"Be Afraid, Be Very Afraid"...You might remember that line from a movie. Ahh, but what movie? Most people think it comes from “Alien”.
No, it comes from “The Fly” (the 1986 remake with Jeff Goldblum and Geena Davis). The scene has two women and a man. The one woman, fearful of doing something, says, “. ..But I’m afraid…” The man says, “No, don’t be afraid…” and the other woman says, very sternly, “Be afraid, be VERY afraid”.
This brings to mind the fear and paralysis that affects some real estate agents who fear the unknown. I have talked to so many agents who tell me “… I refuse to do a short sale or lender owned deal”. Why? They are afraid of the unknown, but the difference here, versus the movie, there is nothing to be afraid of. What most agents fear is the process, which is unknown to them, and sadly they have heard the horror stories and use both of those factors to take that position.
As a result, they are staying away from a large segment of our current market, which likely will stay that way for most of 2009. We will see more foreclosures before we see less, especially with the government-imposed moratorium being lifted last week; thus the sheer number of pre-foreclosure and lender-owned sales (REOs, short sales) will increase. If you are fearful of that part of the market, you might be out of business.
So, if you decide to go after those foreclosed, lender-owned listings, you should answer these questions.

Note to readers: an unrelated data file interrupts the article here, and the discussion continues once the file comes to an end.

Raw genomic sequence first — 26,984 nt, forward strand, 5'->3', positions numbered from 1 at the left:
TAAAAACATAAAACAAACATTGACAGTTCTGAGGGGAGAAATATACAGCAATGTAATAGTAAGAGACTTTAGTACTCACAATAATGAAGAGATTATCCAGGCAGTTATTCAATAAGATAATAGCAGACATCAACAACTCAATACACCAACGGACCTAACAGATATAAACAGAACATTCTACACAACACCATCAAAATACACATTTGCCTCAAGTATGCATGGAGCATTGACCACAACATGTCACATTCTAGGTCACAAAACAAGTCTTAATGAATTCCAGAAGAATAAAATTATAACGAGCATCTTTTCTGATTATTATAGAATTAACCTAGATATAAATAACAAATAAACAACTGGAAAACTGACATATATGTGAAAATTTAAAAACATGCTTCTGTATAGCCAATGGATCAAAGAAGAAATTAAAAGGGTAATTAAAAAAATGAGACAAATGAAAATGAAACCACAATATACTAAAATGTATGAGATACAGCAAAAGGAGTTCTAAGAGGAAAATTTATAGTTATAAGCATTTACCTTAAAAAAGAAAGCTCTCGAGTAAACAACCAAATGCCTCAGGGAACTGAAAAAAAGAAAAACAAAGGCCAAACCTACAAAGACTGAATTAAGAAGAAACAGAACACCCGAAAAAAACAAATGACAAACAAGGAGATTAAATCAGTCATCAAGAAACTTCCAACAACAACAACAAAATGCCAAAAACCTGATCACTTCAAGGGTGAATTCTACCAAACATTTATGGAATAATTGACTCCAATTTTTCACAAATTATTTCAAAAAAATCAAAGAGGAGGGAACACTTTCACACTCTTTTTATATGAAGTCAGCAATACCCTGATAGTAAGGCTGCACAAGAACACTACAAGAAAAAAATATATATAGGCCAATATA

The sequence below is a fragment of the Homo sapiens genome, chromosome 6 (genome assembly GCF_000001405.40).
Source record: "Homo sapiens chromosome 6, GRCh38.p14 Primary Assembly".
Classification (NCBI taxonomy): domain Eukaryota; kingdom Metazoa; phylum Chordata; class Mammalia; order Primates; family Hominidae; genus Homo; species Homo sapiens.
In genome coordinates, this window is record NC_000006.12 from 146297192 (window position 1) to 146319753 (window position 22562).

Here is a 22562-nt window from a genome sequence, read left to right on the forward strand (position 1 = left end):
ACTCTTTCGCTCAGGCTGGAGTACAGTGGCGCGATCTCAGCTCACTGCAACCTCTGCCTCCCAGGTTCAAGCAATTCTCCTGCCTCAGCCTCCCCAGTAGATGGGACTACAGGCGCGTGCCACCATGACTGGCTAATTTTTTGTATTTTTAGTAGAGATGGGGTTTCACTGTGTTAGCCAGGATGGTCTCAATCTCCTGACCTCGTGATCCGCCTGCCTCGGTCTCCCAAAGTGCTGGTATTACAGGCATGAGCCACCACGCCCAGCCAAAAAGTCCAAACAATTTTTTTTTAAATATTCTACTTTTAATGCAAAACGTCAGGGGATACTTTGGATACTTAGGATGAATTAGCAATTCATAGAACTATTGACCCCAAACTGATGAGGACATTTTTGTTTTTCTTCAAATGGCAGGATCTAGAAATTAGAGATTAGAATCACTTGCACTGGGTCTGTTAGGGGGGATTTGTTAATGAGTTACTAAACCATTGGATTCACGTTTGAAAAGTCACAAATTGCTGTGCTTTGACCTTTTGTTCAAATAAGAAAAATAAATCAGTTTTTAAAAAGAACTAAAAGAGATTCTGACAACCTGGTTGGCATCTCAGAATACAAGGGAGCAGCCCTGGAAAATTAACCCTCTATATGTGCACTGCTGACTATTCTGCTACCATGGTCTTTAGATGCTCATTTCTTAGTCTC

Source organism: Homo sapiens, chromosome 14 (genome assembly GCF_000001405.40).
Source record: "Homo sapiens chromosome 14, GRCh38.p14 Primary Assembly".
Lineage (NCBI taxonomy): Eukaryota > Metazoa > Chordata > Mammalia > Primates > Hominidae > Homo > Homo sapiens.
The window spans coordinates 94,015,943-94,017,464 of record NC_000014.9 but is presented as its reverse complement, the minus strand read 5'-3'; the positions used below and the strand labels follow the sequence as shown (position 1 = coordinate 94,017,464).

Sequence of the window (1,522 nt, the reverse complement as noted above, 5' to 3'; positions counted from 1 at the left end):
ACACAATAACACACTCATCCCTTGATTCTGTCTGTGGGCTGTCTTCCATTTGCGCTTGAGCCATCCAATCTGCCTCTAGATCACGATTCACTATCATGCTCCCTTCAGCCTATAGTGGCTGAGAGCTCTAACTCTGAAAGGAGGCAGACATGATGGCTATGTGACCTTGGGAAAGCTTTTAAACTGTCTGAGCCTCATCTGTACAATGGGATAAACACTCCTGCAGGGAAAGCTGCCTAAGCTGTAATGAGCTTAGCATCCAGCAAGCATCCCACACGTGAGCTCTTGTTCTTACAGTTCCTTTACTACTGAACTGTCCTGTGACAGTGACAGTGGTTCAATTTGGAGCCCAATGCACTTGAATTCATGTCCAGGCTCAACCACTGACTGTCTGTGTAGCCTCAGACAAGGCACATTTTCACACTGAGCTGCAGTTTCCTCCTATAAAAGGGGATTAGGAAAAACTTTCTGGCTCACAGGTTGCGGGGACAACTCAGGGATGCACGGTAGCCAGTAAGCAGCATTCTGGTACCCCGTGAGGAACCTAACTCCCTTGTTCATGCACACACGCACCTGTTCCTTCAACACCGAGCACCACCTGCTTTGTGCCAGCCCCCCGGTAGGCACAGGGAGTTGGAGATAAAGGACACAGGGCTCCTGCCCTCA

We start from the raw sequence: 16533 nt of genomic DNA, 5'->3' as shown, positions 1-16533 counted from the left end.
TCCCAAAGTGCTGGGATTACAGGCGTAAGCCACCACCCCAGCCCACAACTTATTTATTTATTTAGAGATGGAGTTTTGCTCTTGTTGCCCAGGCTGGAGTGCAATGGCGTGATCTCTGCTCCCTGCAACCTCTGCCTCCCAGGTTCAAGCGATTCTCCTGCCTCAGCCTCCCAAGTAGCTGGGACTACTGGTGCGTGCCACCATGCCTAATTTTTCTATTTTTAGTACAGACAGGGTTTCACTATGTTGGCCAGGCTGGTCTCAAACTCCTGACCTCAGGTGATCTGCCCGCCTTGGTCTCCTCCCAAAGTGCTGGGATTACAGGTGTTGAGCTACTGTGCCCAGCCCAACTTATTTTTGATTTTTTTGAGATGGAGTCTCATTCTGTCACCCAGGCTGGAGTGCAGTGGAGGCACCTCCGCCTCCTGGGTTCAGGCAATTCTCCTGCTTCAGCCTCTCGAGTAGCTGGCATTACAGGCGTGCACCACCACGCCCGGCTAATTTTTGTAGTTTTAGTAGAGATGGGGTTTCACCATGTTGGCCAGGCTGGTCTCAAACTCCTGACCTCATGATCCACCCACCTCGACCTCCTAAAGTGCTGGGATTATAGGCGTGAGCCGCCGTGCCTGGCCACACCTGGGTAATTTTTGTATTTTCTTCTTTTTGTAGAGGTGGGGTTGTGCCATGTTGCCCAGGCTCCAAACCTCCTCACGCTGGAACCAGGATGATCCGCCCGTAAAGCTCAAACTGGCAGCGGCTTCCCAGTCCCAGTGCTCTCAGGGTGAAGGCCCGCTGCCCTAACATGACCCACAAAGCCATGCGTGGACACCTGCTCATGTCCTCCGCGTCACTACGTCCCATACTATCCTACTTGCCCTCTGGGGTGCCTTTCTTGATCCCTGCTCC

First, are you going to work harder for potentially less income? Yes. These deals take longer, require more documents and certainly require patience. With prices at a record low, and pressure on commissions, your income will be less. That’s a fact, but there is not much we can do about that.
Next question. Will I lose some control of the deal? Yes, as lenders make their own rules, we need to far-more flexible in dealing with many of our standard rules. Your brokers are here to help you with that.
Last question. OK, how do I get these deals? How can I get listings from lenders? This takes work, good ole prospecting. Talk to every mortgage broker and title officer you know. They deal with lenders and asset managers every day. Ask for names, or have them put in a good word for you. It’s just like prospecting for listings. Knock on doors, call people, and make yourself known. Lenders are assigning hundreds of listings to real estate agents all over the valley every day. You might just get in front of that person (or on the phone) on the right day, when they need another agent. Timing is a big part of success. You certainly won’t get these listings unless you prospect for them every day.
Remember when you started in the business? Did your phone ring the first day, with a buyer ready to buy, or a seller ready to sell? Probably not. Think of this as your first day in the business. What should you do to generate leads?
Fear is the #1 killer of successful sales careers. Fear of anything… Fear of rejection, fear of failure, fear of the unknown, even fear of success. Each of these can be overcome by a desire or need that is stronger than fear. That is up to you.
Jon is the administrator/owner and instructor of Desert Sage Seminars Real Estate School located in Arizona. Desert Sage Seminars is your online source for Arizona real estate license CE classes www.desertsageseminars.com